Photo: Rane Johnson.

The Story of Whychus Canyon Preserve

Oct 08, 2020 by Jana Hemphill
This year the Land Trust celebrates 25 years of amazing land conservation. To help celebrate, we look at the story of Whychus Canyon Preserve--a jewel of Central Oregon.

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In honor of the Land Trust’s 25
th Anniversary, we’re sharing the stories of our flagship Preserves—the places, the people who have helped care for them, and the power they have to create a brighter future. 

A creek can give life.

Imagine you are at Whychus Creek. Close your eyes as you lean against a tree trunk, shaded from the high desert sun. Listen to the gurgling and rushing sounds of the creek. Perhaps you hear the wind rustling the willows. Songbirds call out as they go about their day. Bumblebees buzz around, searching for sweet nectar. The air around the creek feels cool on your face and arms. The creek is calming and grounding. This is worth protecting for our community.

Creeks also bring the sustenance of the high mountains down to the dry, high desert of Central Oregon. Steelhead and Chinook, deer, elk, bobcats, songbirds, butterflies, macroinvertebrates—they all depend on the waters coursing through their homes. Cottonwoods, aspens, and willows drink up through their roots. An array of wildflowers, shrubs, and other plants spring forth thanks to our creeks. Take away the creek and this all withers away. The creek is worth protecting for local wildlife and plant communities.

These are just a few of the reasons the Deschutes Land Trust worked to protect Whychus Canyon Preserve—one of our iconic community preserves. From the pockets of old growth juniper, native bunchgrasses, and winter range for mule deer to the nearly four miles of Whychus Creek, stands of aspen, and historic Santiam Wagon Road, Whychus Canyon Preserve is a jewel of Central Oregon. But how did we protect it?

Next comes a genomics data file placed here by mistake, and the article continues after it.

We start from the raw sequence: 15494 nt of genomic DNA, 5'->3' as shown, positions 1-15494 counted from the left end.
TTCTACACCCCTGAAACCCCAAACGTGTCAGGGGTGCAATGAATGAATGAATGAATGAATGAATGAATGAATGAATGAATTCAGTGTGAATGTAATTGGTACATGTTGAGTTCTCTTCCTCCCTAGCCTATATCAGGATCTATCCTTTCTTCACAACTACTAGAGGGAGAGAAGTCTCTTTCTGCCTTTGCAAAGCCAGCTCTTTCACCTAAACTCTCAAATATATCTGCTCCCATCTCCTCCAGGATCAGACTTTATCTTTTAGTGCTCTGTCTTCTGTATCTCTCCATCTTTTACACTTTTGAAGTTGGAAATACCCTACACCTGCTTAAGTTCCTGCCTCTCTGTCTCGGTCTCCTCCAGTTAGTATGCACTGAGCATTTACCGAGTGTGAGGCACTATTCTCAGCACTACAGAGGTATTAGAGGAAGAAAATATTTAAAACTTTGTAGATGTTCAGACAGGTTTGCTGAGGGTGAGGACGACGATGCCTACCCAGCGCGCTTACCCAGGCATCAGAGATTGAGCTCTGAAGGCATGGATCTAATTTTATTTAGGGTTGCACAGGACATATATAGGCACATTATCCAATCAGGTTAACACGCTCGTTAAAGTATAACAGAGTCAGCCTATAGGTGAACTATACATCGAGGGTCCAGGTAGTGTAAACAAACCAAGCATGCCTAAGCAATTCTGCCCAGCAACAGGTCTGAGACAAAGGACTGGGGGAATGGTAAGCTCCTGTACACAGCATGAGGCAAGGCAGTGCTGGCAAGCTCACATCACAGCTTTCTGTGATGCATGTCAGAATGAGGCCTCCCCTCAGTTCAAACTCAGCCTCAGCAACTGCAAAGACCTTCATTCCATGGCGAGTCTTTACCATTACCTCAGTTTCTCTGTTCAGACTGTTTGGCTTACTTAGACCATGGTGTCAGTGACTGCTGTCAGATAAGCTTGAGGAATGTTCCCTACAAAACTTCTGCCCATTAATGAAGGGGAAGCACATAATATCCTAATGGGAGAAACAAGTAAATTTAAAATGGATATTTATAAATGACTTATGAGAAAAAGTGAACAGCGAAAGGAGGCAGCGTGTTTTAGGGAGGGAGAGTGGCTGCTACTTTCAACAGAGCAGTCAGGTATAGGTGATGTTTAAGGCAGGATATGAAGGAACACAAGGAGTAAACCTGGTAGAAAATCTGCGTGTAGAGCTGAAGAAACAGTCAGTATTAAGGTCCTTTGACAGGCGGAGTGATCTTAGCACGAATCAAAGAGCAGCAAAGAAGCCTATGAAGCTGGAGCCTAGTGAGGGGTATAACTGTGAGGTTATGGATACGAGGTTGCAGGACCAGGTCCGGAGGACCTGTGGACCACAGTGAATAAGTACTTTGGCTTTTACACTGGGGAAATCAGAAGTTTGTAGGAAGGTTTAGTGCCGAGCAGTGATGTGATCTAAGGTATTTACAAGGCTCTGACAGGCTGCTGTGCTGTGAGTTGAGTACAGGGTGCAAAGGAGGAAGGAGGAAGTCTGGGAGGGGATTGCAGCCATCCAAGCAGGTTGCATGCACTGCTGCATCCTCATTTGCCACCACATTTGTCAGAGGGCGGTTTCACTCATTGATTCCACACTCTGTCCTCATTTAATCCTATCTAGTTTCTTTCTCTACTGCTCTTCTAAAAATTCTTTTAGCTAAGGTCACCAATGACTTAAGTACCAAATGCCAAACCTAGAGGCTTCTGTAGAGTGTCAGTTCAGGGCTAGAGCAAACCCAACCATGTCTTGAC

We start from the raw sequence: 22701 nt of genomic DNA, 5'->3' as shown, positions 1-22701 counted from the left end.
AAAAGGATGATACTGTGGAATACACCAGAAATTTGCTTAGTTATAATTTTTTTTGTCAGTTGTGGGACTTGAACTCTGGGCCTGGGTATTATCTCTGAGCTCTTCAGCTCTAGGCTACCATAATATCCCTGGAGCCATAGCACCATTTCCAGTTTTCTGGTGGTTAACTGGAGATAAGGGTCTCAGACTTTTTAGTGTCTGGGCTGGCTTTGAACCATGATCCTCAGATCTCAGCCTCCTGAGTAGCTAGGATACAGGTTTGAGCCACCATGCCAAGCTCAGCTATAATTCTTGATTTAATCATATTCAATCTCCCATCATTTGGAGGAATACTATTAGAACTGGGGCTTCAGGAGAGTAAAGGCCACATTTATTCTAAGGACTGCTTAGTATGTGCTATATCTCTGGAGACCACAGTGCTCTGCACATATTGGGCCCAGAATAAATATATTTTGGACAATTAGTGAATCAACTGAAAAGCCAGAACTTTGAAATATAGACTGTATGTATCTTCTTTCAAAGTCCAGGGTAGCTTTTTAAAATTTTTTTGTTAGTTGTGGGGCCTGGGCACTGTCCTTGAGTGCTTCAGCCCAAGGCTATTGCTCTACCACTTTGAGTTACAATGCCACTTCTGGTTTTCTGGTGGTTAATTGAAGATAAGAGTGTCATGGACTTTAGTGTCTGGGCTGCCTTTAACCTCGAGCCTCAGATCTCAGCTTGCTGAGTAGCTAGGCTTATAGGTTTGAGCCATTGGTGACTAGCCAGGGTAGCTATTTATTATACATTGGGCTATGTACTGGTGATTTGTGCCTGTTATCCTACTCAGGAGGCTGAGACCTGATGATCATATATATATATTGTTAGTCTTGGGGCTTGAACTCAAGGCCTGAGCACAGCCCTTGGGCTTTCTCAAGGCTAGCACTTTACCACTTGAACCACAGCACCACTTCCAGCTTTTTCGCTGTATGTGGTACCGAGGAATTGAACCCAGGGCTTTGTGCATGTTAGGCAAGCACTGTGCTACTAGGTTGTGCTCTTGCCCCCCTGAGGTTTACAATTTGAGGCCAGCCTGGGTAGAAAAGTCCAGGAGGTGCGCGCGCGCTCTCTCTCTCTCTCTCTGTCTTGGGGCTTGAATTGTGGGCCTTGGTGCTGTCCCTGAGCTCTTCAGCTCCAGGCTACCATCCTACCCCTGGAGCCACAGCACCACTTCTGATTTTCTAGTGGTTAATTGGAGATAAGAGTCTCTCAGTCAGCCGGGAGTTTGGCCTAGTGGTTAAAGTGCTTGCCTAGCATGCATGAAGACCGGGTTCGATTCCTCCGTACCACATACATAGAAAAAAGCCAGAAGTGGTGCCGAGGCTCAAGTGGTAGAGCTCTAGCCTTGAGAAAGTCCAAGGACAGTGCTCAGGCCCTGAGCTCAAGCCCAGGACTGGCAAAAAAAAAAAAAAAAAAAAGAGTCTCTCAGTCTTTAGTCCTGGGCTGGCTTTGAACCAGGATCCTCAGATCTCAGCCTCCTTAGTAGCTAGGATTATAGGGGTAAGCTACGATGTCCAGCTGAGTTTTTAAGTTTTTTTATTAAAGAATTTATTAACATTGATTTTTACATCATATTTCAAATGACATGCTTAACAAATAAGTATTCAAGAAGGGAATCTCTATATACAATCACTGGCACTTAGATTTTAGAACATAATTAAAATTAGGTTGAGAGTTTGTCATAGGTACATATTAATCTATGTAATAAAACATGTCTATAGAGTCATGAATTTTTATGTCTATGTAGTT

Whychus Creek passes through Whychus Canyon Preserve. Photo: Bruce Jackson.
Whychus Creek passes through Whychus Canyon Preserve. Photo: Bruce Jackson.
As you might imagine, it all started a while ago, as many Land Trust projects do. The Land Trust initiated its Back to Home Waters program back in 2001, working to coordinate protection and restoration efforts supporting the reintroduction of salmon and steelhead into the upper Deschutes River region. As this work progressed, it became clear that Whychus Creek should be our highest priority. The Land Trust began reaching out to landowners along the creek, finding out if they were interested in working with us on protecting their land. One of these individuals owned 450 acres, with rimrock cliff habitat for birds and bats, incredible views of the Cascade mountains, and 1.9 miles of that critical, blue ribbon of life—Whychus Creek. In 2010, after many years of conversations with the owner, the Land Trust acquired what is now known as Whychus Canyon Preserve.

But the Land Trust wasn’t finished protecting land along Whychus Creek. A couple of years later, we launched our Campaign for Whychus Creek, with the goal of finishing our land conservation efforts along the creek. At the time we were in conversations with another landowner about protecting their land just downstream of Whychus Canyon Preserve. With community support from the Campaign for Whychus Creek, the Land Trust was able to add an additional 480 acres to Whychus Canyon Preserve in 2014. Now, the Preserve protects nearly 4 miles of Whychus Creek forever.

Do you think the Land Trust was done after that? Nope. After a successful restoration of Whychus Creek at Camp Polk Meadow Preserve, it was time to turn our sights to restoring the creek at Whychus Canyon Preserve. In 2016, with our partners, we started the first phase of restoring a six-mile stretch of Whychus Creek. You can learn a lot more about this restoration here. Today the former dry meadow at the Preserve is turning into a lush, vibrant meadow that is connected to its creek. Elk are frequently seen in this meadow every spring, while songbirds burst forth with their melodious calls.

Whychus Creek has returned to what it is meant to do, and why it is worth protecting—it gives life in this high desert we call home.

As the Land Trust celebrates its 25th anniversary, Whychus Canyon Preserve is a beacon of light and hope for the future. It is a testament to what we can accomplish together as a community. We can return health to the natural world. We can learn from the land and the people who care for it. What does the next 25 years hold for Whychus Canyon Preserve? Undoubtedly adapting and changing as the natural world, our climate, and our community grow and change. Your Land Trust will be here as a guide along the way. We hope you’ll join us!

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